This article first appeared in the 11 October 2013 issue of the New Statesman, Iran vs Israel

Show Hide image

In Snowden, Joseph Gordon-Levitt seems to absorb the spirit of the whistleblower

Gordon-Levitt makes Snowden’s mot­ives transparent without ever fully dropping his guard. It is reassuring that a film in which people are spied can still have a protagonist who remains essentially unknowable.

Laura Poitras’s Oscar-winning 2014 documentary Citizenfour captured the precise moment at which Edward Snowden turned whistleblower after quitting his job at the NSA. Is there room for another film on the same subject? Oliver Stone’s fictionalised account, Snowden, would suggest not. In effect, it admits defeat from the get-go by using the making of Citizenfour as a framing device, incorporating flashbacks to show what led Snowden to commit the security breach that exposed the extent of US government surveillance. Cooped up in a Hong Kong hotel room with him as he spills the beans are Poitras (Melissa Leo) and the Guardian journalists Glenn Greenwald (Zachary Quinto) and Ewen MacAskill (Tom Wilkinson), who put on their best ­listening faces and try to forget that all of the most interesting scenes are happening in other parts of the film.

What Snowden has in its favour is an economical performance by Joseph Gordon-Levitt which is mysterious without being aloof, cool but never cold. The actor gets the voice right (it’s a benign rumble) and though he is physically dissimilar to the real Snowden, that need be no barrier to success: look at Anthony Hopkins in Stone’s Nixon. Gordon-Levitt is absorbed by the role like water vanishing into a sponge. When the real Snowden pops up to stare wistfully off into the distance (there’s a lot of that here), it can’t help but be a let-down. People are so bad at playing themselves, don’t you find?

Gordon-Levitt makes Snowden’s mot­ives transparent without ever fully dropping his guard, and it is reassuring that a film in which people are spied on through the webcams of dormant laptops can still have a protagonist who remains essentially unknowable. The script, written by Stone and Kieran Fitzgerald, pulls in the opposite direction, allowing every character to deliver a remark of nudging innuendo. When Snowden is discharged from the army after injuring himself, a doctor tells him: “There are plenty of other ways to serve your country.” When he is approved for a job at the CIA, Snowden tells his employer: “You won’t regret this.” What we have here, give or take the strip club scene in which a pole dancer is filmed from an ungallantly low angle, is a more sober Stone than the one who made JFK and Natural Born Killers but he still can’t resist giving us a few deafening blasts of the old irony klaxon.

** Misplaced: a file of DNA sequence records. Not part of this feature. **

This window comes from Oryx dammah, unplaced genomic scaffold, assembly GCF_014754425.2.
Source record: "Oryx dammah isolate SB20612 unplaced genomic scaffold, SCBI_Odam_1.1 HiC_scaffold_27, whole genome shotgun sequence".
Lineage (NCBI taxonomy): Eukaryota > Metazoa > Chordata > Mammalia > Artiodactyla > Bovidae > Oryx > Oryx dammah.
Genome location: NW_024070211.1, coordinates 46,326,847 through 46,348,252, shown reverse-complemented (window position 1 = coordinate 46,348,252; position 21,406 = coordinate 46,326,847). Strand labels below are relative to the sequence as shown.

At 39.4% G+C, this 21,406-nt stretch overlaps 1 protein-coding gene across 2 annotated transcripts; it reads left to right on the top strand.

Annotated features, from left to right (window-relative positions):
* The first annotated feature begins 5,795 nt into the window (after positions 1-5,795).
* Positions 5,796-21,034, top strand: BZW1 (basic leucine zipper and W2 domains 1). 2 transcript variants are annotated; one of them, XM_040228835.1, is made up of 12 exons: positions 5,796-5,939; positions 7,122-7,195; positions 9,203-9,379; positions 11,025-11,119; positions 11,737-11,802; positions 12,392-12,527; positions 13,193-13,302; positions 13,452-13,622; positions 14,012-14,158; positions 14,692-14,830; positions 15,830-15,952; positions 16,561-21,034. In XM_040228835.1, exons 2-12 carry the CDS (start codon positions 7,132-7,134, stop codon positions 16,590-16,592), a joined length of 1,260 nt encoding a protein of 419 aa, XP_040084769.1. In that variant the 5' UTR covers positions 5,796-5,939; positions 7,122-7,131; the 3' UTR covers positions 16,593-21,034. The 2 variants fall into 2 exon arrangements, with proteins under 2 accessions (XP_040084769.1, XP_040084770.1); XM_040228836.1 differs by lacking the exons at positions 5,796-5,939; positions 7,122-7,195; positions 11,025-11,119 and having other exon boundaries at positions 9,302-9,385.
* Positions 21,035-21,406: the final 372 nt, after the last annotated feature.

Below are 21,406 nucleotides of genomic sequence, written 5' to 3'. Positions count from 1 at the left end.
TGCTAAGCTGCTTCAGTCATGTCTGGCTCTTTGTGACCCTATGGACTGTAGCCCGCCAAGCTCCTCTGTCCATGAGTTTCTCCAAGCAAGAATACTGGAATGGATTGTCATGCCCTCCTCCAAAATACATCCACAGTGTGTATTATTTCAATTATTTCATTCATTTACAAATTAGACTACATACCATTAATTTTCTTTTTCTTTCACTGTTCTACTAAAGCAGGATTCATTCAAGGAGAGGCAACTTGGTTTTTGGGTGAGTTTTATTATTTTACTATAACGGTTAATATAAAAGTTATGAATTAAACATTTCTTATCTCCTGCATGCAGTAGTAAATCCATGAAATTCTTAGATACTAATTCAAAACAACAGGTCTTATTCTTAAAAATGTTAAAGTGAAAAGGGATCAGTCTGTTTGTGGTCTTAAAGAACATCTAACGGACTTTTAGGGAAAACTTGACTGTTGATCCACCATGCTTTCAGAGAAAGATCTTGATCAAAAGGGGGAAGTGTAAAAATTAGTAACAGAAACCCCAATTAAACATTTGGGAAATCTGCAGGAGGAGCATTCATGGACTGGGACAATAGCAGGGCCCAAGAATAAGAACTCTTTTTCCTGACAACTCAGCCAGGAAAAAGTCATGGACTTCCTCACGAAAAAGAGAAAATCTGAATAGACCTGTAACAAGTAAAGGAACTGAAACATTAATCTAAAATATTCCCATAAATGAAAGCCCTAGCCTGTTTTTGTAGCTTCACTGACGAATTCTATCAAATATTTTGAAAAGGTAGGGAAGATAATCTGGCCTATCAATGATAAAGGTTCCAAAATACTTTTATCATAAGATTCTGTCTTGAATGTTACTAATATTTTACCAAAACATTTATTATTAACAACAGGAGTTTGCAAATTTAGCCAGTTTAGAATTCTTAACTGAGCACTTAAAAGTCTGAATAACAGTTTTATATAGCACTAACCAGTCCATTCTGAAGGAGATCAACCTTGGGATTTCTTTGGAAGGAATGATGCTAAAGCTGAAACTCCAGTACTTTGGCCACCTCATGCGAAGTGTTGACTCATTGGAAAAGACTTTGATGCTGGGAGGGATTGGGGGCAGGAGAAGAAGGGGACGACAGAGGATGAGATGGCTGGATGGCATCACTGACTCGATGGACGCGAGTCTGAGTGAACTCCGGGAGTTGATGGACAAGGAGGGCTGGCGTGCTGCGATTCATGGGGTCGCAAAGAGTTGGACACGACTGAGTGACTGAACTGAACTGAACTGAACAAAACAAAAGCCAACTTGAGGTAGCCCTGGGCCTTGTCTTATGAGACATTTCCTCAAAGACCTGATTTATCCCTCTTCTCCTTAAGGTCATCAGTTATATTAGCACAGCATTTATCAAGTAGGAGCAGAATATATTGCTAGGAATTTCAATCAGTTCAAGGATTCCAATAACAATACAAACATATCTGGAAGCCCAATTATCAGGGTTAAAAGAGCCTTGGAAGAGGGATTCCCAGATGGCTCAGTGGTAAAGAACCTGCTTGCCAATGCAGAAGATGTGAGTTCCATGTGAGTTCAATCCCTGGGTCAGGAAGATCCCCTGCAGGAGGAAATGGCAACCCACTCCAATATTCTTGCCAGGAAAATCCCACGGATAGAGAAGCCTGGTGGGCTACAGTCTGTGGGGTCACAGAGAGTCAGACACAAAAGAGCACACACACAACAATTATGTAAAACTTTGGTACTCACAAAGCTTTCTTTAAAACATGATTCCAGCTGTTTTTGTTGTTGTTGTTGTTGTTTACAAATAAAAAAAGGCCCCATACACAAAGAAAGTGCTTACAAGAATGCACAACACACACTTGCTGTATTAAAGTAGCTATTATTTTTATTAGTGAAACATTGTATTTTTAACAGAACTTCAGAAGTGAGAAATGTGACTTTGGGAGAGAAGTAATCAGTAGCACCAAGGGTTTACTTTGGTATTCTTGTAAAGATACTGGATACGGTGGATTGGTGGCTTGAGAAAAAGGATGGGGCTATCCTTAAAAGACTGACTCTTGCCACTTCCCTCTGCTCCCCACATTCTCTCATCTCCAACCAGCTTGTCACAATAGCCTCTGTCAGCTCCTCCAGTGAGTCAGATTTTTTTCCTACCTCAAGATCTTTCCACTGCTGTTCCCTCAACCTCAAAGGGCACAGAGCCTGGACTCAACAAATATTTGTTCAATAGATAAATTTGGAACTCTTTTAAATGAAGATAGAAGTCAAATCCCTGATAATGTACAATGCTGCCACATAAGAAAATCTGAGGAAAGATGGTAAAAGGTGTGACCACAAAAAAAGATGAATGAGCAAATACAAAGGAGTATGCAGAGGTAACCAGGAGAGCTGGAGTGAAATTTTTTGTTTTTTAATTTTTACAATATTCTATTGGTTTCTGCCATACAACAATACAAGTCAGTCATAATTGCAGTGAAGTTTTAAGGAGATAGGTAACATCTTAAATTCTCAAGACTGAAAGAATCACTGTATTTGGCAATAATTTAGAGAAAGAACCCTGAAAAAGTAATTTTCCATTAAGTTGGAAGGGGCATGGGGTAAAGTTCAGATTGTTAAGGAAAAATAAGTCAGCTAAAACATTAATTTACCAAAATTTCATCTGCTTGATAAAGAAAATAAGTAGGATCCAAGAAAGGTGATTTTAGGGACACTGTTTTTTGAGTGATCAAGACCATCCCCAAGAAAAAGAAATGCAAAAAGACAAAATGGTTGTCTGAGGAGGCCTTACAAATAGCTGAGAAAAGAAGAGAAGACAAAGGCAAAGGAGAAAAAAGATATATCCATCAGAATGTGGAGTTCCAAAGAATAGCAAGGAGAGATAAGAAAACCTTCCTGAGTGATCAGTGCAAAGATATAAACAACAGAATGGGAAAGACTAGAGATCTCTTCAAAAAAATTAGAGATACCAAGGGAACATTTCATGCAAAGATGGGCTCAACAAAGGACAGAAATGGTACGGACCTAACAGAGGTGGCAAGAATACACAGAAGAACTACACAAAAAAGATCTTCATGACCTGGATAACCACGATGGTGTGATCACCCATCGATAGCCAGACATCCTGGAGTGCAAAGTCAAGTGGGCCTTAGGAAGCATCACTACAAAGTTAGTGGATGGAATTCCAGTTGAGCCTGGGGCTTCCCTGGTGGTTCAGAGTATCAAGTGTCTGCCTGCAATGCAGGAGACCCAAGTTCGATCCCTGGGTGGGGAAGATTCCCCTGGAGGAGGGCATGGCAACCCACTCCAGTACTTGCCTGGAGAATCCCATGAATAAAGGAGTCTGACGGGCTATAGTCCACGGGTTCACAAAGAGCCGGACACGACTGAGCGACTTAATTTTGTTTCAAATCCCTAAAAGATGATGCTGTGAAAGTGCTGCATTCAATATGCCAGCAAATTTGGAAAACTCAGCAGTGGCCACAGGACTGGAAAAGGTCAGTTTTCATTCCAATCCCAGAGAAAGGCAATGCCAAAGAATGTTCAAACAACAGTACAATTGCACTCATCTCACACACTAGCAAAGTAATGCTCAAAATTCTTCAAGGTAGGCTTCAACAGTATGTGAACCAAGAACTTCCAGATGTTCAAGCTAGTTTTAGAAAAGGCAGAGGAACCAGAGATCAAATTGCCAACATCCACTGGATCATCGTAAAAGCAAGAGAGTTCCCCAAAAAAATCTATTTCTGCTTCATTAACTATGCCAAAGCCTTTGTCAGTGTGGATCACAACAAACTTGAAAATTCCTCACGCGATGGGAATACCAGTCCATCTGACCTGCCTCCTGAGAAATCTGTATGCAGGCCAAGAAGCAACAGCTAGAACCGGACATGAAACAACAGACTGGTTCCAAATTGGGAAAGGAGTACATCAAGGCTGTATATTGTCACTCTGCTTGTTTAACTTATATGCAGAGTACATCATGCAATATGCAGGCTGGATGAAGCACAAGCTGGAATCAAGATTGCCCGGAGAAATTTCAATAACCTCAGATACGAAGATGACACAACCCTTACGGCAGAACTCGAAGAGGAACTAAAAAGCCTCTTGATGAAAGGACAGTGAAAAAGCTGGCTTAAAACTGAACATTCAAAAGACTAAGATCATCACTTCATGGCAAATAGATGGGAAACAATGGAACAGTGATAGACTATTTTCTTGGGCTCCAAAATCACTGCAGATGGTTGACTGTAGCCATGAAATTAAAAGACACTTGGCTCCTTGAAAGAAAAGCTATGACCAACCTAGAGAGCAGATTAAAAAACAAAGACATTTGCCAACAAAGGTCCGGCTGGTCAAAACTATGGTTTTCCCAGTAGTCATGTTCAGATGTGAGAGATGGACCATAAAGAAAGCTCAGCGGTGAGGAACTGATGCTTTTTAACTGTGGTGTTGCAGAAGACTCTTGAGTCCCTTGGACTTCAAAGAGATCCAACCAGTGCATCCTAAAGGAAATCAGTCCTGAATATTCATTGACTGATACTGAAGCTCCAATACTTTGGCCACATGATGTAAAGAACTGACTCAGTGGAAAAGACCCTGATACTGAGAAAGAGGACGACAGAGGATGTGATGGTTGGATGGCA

Though we know by now not to expect subtlety, Stone’s storytelling techniques are still surprisingly crude. When Snowden’s girlfriend, Lindsay (Shailene Woodley), complains that he has become distant, that he doesn’t touch her any more, the viewer is likely to wonder why that point had to be expressed in soap-opera dialogue rather than, say, action or camera angles. After all, the film was more than happy to throw in a superfluous sex scene when their love life was hunky-dory.

But when Stone does make his points visually, the cringe factor is even higher. He used carnivorous imagery in Nixon – a bloody steak stood in for murder – and the new film doesn’t take the vegetarian option either. Snowden is already starting to be alarmed by surveillance tactics when he goes hunting with his boss, Corbin O’Brian (Rhys Ifans). The pheasants they kill are barbecued in sizzling close-up, providing a buffet of symbolism. Snowden is going to be grilled. His goose is cooked. He’s dead meat.

An early scene showing him establishing contact with Poitras and Greenwald by an exchange of coded phrases (“What time does the restaurant open?” “Noon. But the food is a little spicy”) suggests that Stone intends to have fun with the story’s espionage trappings. The movie falls between two stools, however, lacking either the irreverence of satire or the tautness of a well-tooled thriller. At its most effective moments, it floats free of irony and captures a quaint, tactile innocence. We see Snowden communicating in sign language with an NSA colleague to avoid being eavesdropped on, or sitting in bed with a blanket over him as he taps away at his laptop. He is only hiding his passwords but he looks for all the world like a kid reading comics by torchlight after his mother has said: “Lights out.”

Ryan Gilbey is the New Statesman's film critic. He is also the author of It Don't Worry Me (Faber), about 1970s US cinema, and a study of Groundhog Day in the "Modern Classics" series (BFI Publishing). He was named reviewer of the year in the 2007 Press Gazette awards.

This article first appeared in the 08 December 2016 issue of the New Statesman, Brexit to Trump